thorough as they learn to express themselves. They can strike anytime between the ages of one to four years and usually occur when your child gets frustrated or feels the need to push boundaries. Having been through them with my own children I have some tips for dealing with toddler temper tantrums.
Learn the signs. Every child is different. As your child grows, you will become more aware of the signs before they go into meltdown. Try to avoid situations that lead to tantrums, tiredness, hunger, thirst and boredom are triggers that can be avoided.
Choose your battles. Sometimes it is better to ignore small things the could escalate into a tantrum and keep your stamina for bigger battles.
Don’t change your mind. Once you have said no, stick to your decision. Otherwise it gives mixed messages to your toddler and confuses them. The tantrum will pass but once you give in and change your mind, your toddler will soon realise that by throwing a tantrum they can get what they want. um will cause the situation to escalate to a whole new level that benefits nobody. Try to remain calm and patient while your toddler is having a tantrum. A tantrum is just their way of letting you know that they are frustrated and upset. Get them to show or tell you what is wrong or simply hold them while they work through the tantrum. If you can’t distract or reason with them and they are safe, simply walk away until they have calmed down. Once calm you can talk to them about what frustrated them in the first place.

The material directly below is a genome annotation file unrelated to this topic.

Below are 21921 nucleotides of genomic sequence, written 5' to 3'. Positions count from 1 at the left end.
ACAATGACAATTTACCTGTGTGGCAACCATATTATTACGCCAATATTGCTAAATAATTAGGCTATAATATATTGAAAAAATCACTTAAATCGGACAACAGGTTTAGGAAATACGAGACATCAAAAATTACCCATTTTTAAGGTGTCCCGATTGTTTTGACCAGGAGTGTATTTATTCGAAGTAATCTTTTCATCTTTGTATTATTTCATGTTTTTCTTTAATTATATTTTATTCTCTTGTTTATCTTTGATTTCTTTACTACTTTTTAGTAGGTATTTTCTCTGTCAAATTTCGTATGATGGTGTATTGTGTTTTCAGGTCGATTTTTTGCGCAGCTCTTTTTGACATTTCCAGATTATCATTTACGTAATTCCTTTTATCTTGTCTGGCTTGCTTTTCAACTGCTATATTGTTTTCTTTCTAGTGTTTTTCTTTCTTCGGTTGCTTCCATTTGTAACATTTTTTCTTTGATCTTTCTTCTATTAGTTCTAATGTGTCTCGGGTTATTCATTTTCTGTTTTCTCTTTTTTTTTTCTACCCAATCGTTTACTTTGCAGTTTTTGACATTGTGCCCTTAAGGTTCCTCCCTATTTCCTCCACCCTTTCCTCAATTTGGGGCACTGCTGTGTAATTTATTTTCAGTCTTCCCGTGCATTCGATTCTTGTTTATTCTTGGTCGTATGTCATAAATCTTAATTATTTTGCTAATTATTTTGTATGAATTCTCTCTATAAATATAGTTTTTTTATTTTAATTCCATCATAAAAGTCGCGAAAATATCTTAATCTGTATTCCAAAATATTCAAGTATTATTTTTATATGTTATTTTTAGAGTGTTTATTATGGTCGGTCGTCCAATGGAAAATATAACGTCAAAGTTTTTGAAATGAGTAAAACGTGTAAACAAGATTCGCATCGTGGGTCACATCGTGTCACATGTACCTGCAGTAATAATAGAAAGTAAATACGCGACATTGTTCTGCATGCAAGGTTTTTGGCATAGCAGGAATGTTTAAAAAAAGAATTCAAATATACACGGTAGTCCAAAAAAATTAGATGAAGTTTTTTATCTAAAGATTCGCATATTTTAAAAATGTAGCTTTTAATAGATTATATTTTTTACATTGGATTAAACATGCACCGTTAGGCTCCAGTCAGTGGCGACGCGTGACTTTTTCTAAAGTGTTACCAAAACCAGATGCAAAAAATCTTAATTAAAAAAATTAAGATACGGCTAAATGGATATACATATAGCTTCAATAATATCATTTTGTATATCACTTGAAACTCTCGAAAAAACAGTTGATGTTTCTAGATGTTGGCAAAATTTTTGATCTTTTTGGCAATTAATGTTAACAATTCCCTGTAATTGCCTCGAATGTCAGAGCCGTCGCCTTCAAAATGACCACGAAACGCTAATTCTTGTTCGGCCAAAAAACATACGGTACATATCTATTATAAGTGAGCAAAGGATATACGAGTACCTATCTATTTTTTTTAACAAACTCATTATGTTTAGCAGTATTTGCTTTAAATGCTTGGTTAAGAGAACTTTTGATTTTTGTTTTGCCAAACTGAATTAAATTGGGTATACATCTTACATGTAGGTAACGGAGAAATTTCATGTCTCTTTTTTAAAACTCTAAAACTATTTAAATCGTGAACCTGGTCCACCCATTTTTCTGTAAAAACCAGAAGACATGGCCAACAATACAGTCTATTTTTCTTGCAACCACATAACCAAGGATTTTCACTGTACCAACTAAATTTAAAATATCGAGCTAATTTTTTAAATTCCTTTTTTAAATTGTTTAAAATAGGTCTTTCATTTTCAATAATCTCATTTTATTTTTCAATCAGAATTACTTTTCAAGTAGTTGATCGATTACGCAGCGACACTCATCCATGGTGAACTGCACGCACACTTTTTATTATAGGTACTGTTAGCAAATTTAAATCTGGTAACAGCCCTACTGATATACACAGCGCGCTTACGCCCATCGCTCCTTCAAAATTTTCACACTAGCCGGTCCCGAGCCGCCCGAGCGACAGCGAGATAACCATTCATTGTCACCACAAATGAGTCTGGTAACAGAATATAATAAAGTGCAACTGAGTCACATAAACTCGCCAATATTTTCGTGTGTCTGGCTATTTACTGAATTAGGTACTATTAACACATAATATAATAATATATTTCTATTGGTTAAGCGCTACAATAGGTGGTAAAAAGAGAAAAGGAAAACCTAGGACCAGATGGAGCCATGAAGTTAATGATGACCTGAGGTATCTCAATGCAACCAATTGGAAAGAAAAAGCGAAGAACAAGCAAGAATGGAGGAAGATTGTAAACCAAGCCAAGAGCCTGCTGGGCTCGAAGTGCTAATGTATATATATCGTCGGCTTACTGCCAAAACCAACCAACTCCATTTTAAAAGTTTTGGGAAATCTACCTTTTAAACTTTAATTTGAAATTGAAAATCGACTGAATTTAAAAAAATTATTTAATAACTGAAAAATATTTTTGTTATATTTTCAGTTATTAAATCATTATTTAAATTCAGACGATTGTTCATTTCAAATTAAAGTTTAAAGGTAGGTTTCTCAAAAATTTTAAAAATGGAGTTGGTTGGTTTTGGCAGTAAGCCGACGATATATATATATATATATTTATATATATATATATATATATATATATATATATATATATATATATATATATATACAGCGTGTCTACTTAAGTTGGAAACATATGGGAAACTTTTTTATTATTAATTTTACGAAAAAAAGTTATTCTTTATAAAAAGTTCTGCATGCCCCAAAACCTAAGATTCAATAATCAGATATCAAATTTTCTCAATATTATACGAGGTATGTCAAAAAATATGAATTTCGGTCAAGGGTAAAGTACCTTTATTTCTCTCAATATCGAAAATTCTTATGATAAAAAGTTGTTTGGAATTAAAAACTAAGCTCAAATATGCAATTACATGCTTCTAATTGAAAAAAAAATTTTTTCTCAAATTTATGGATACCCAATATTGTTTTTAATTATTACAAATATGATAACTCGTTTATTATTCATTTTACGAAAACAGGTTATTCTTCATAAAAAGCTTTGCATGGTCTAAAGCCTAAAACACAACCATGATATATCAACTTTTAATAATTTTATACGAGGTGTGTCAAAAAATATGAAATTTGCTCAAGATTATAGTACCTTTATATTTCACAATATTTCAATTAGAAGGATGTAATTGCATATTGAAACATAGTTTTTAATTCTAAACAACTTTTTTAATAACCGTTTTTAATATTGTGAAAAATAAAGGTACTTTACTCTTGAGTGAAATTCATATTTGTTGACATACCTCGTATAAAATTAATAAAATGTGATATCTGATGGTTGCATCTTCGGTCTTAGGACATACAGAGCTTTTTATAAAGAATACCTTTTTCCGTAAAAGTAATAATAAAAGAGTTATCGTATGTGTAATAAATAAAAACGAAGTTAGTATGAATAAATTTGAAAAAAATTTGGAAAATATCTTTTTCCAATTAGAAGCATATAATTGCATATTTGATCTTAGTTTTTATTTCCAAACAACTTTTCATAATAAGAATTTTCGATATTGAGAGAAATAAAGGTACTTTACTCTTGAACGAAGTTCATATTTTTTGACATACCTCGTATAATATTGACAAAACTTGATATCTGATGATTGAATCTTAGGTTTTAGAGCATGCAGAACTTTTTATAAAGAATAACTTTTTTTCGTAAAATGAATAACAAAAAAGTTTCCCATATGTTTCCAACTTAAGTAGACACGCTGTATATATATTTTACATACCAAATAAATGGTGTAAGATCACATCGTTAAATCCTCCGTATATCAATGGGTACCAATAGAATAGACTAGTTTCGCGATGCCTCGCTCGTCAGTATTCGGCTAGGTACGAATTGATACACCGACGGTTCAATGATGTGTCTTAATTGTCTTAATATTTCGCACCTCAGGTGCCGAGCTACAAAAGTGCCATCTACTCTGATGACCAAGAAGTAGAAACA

Be consistent. Children need consistency. If you react in the same way each time they have a meltdown they will learn through repetition that the tantrum will not achieve anything positive. And you are equipping to react in a more positive way as they grow. If you start yelling too you are giving them the message that it is an acceptable way to solve issues and they will mimic you as they grow.
Bribery on your terms can work too. Offering them a treat to have when they get home, before you go somewhere to encourage good behaviour while you are there is ok. It doesn’t have to involve sweets. It can be a favourite tv program or book. Or offering pretend choices for mealtimes like what pasta shape would you prefer or sprouts or carrots can help too.
So next time your toddler is heading for a tantrum, breathe deeply and try out some of the methods above to avoid full meltdown.